Stencilmaking: Light Sources and Artwork
This primer describes the importance of using high-quality lights and art in the stencilmaking process.
Light sources have three main attributes. The optimization of each determines whether stencil quality is excellent, good, or poor.
Spectral output The wavelengths of light, or spectral output, of an exposure source should match closely the spectral sensitivity of photostencil materials. The closer the match, the more efficient the light source, and the better it will cure or crosslink the molecules of the stencil material so that the stencil will be more durable. Common sensitizers used in photo films and emulsions have specific sensitivity ranges. It’s a common misconception that photographic stencil materials are UV-sensitive. In fact, they are sensitive to light ranging from upper ultraviolet through the visible blue part of the spectrum. That’s why yellow lights make good safelights—photostencil materials don’t react to the longer wavelengths of yellow.
Light intensity Photostencil materials, even those comparatively fast ones formulated for projection exposure, are not nearly as fast exposing or sensitive as camera film. If photographic stencil materials were made that fast, they would be virtually impossible to protect from pre-exposure. Thus, light sources need the power—the intensity—to expose stencils in a reasonably productive amount of time.
Light geometry Light geometry concerns the angle of incidence of light rays as they strike the artwork and pass through its clear portions into the photostencil material. Light rays emitted from a small area or point source—at a minimum distance of 1.5 times the diagonal of the stencil—are more nearly perpendicular as they meet the artwork and stencil (perpendicular light incidence). This affords better transfer of image and non-image information from the artwork into the photostencil material.
By contrast, with a widely dispersed light source such as fluorescent tubes, light rays enter the stencil material at oblique angles, quite literally angled behind the dark edges of the artwork, reducing the fine detail or resolution of the stencil (wide angle incidence).
Light sources are categorized according to how well they provide these three key exposure attributes. The highest quality light sources are metal halide or carbon arc. Mercury vapor and pulsed xenon are of medium quality. Quartz lamps, fluorescent tubes, flood bulbs, etc., have problematic deficiencies, though they can be quite adequate for low-resolution work—or in shops that don’t need high stencil throughput.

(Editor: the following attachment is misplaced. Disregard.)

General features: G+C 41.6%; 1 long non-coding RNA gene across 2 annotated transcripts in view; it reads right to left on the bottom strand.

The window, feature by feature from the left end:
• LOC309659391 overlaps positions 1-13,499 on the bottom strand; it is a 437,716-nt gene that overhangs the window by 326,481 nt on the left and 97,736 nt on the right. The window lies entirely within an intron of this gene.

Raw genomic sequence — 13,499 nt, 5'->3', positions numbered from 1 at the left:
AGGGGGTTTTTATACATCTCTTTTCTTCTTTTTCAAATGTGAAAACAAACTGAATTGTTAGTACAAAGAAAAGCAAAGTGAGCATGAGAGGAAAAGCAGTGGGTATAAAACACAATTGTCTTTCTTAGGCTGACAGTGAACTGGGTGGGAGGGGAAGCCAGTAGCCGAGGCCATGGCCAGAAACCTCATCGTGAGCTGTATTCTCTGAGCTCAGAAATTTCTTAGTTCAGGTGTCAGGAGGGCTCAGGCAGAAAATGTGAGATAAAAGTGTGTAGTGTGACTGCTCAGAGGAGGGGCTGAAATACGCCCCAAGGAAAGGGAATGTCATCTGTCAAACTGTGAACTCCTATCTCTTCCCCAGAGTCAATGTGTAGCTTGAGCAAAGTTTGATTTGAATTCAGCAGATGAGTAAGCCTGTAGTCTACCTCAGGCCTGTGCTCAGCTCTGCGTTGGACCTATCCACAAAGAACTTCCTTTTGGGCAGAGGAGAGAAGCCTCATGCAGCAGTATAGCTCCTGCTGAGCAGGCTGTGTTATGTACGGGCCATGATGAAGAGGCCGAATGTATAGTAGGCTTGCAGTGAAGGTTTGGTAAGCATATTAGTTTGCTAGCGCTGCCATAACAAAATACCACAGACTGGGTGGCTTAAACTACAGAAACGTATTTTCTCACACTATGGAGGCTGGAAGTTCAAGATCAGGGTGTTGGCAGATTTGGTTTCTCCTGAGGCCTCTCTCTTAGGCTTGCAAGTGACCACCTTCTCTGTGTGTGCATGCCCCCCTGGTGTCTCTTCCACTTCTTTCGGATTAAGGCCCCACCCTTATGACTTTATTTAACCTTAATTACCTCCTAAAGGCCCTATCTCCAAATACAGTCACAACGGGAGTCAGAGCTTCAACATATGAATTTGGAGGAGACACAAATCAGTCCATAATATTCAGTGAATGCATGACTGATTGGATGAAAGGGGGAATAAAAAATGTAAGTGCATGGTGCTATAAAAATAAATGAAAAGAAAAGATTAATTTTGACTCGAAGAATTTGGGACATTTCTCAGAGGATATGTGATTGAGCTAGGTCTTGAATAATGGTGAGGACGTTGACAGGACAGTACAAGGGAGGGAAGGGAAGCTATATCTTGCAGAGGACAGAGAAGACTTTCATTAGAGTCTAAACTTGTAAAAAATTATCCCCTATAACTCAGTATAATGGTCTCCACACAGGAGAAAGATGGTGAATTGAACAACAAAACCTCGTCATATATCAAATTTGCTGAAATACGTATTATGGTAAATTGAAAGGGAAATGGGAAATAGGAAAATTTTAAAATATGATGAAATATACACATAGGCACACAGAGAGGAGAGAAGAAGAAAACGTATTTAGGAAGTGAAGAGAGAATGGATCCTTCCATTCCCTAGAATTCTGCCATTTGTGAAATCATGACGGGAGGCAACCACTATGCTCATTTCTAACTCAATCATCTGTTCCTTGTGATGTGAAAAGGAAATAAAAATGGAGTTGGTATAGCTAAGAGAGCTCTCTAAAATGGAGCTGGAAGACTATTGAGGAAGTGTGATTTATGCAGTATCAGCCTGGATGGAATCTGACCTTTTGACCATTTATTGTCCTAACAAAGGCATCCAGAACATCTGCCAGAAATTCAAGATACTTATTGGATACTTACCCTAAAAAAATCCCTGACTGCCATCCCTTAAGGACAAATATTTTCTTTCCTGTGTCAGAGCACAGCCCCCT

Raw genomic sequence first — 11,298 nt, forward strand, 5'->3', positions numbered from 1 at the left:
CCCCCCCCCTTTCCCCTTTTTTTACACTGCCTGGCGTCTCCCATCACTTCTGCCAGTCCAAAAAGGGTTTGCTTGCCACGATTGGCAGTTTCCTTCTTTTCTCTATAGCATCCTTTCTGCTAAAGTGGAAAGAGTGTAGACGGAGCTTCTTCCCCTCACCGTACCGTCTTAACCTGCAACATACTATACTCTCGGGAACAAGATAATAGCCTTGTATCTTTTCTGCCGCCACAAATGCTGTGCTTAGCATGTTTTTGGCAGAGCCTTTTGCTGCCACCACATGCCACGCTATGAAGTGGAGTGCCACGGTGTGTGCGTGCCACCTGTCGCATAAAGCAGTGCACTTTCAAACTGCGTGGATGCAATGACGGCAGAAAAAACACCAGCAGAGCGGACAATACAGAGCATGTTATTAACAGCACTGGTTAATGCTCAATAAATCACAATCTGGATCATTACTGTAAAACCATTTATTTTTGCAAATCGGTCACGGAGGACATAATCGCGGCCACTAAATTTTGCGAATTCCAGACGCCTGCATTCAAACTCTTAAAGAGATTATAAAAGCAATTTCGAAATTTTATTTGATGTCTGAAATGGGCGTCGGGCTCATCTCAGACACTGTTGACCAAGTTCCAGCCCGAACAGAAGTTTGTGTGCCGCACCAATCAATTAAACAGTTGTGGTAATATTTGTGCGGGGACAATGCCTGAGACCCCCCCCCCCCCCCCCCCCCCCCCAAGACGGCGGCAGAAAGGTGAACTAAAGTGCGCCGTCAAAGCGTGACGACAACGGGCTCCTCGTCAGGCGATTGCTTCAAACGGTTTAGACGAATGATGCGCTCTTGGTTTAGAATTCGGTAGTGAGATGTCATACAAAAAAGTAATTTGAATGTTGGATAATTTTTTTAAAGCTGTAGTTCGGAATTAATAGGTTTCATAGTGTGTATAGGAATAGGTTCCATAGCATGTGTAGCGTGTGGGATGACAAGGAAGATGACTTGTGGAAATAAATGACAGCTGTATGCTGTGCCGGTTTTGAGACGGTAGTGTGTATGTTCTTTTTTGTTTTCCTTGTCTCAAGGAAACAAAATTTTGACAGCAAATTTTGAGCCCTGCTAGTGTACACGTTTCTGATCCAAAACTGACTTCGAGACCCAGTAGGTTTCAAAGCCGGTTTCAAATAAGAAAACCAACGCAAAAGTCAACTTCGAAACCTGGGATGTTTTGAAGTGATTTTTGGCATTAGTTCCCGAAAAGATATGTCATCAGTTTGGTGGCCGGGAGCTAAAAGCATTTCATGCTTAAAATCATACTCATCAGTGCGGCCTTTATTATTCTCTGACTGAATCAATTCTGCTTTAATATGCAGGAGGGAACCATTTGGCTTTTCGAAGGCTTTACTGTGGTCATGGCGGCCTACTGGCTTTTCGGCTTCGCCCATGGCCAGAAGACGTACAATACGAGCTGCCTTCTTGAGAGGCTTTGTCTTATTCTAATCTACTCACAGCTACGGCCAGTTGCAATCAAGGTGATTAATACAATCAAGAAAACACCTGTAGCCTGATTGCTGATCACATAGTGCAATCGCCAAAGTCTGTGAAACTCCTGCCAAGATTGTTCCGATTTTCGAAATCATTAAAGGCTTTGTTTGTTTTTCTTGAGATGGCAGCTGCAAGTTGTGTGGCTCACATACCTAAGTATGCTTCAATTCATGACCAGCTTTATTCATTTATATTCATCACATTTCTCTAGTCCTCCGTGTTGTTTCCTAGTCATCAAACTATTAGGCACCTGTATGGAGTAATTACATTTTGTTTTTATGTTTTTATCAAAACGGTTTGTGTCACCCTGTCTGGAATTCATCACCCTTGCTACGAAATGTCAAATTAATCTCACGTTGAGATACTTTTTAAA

All is not lost if you have a poor light source, but you will have to work smart to compensate for it and understand and accept the limitations imposed by it.
The essence of screen printing is a stencil that blocks the flow of ink to non-image areas of the print and is open in image areas, allowing ink to flow freely through the mesh. The integrity of the stencil material and the uncompromised openness of the image areas are equally essential. In addition, there should be a clear demarcation between image and non-image areas. These attributes originate with the artwork.
Artwork refers to any imaged media placed between a light source and photostencil film or emulsion during exposure. Most photographic stencils are contact-exposed in a vacuum frame, so the dimensions of the artwork are the same as those of the stencil and the final print. Imagesetter-exposed silver film (right-reading photographic positives), laser toner (usually on vellum), inkjet on inkjet film, thermal images, and knife-cut masking film are examples of commercial media used for contact exposure.
Photostencils can never be better than the artwork used to generate them, nor can the final print be better than the stencil. If the dark areas of the artwork lack sufficient density to block light during exposure, or if they contain pinholes or thin spots, stencil material will harden in what should be the open image areas of the stencil, and ink will not flow readily through the image areas of the stencil during printing.
Similarly, if clear areas of the artwork are, at best, translucent rather than transparent, or contain artifacts such as dirt or dust, light energy will be filtered or blocked before it reaches the stencil material; non-image areas of the stencil won’t be fully cured or crosslinked and may break down during the printing run. Finally, if the delineation of image and non-image areas is pixilated, fuzzy, or lacking in acutance (edge sharpness or definition), so will the image edges on the final print.
This article was provided by Don Marsden, Ulano Corp., Brooklyn, NY.
• For imagesetter-exposed silver film, any text or other information should be on the emulsion side of the positive and appear as you will want it to look on the final print; the emulsion side of the positive is placed against the stencil material during exposure.
• Projection exposure requires silver film positives that are considerably smaller than the final size of the print. Such positives must be of very good quality, as projection by its nature enlarges imperfections. Computer-to-screen systems don’t use artwork as we’ve defined it here. These systems either apply an image directly to the stencil material via inkjet deposition or with a digital-light-processing system to expose a screen pixel by pixel (digital direct exposure).
• The dark and clear areas of artwork can be measured on a densitometer. The opacity of the dark areas is referred to as D-max (maximum density) followed by the numeric densitometer reading. D-min refers to the minimum density, which is a measure of the clarity of the artwork. D-max 4.0 is ideal for stencilmaking, as it allows full exposure of non-image areas even if the artwork medium is cloudy or fogged.